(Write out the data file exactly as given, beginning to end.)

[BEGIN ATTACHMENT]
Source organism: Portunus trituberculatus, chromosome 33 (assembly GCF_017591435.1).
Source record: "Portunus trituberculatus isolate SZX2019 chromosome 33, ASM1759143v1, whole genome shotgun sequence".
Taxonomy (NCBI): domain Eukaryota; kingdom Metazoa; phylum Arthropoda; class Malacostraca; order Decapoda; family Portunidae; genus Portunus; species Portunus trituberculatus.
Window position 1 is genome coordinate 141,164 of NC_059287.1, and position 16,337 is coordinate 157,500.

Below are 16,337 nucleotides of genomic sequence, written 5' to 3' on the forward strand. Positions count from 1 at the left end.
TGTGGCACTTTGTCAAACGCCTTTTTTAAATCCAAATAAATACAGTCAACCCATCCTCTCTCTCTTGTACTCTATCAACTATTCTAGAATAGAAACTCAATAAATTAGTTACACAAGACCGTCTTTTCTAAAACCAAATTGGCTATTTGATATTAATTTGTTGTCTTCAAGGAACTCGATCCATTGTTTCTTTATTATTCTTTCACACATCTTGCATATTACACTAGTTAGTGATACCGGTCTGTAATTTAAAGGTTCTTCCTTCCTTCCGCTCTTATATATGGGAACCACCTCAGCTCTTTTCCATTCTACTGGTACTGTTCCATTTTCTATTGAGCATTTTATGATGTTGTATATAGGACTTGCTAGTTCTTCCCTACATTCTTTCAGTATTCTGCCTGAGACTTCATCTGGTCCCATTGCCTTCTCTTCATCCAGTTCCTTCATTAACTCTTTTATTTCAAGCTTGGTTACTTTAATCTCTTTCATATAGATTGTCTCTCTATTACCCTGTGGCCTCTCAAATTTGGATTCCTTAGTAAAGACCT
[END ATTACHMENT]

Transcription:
Source organism: Portunus trituberculatus, chromosome 33 (assembly GCF_017591435.1).
Source record: "Portunus trituberculatus isolate SZX2019 chromosome 33, ASM1759143v1, whole genome shotgun sequence".
Taxonomy (NCBI): domain Eukaryota; kingdom Metazoa; phylum Arthropoda; class Malacostraca; order Decapoda; family Portunidae; genus Portunus; species Portunus trituberculatus.
Window position 1 is genome coordinate 141,164 of NC_059287.1, and position 16,337 is coordinate 157,500.

Below are 16,337 nucleotides of genomic sequence, written 5' to 3' on the forward strand. Positions count from 1 at the left end.
TGTGGCACTTTGTCAAACGCCTTTTTTAAATCCAAATAAATACAGTCAACCCATCCTCTCTCTCTTGTACTCTATCAACTATTCTAGAATAGAAACTCAATAAATTAGTTACACAAGACCGTCTTTTCTAAAACCAAATTGGCTATTTGATATTAATTTGTTGTCTTCAAGGAACTCGATCCATTGTTTCTTTATTATTCTTTCACACATCTTGCATATTACACTAGTTAGTGATACCGGTCTGTAATTTAAAGGTTCTTCCTTCCTTCCGCTCTTATATATGGGAACCACCTCAGCTCTTTTCCATTCTACTGGTACTGTTCCATTTTCTATTGAGCATTTTATGATGTTGTATATAGGACTTGCTAGTTCTTCCCTACATTCTTTCAGTATTCTGCCTGAGACTTCATCTGGTCCCATTGCCTTCTCTTCATCCAGTTCCTTCATTAACTCTTTTATTTCAAGCTTGGTTACTTTAATCTCTTTCATATAGATTGTCTCTCTATTACCCTGTGGCCTCTCAAATTTGGATTCCTTAGTAAAGACCT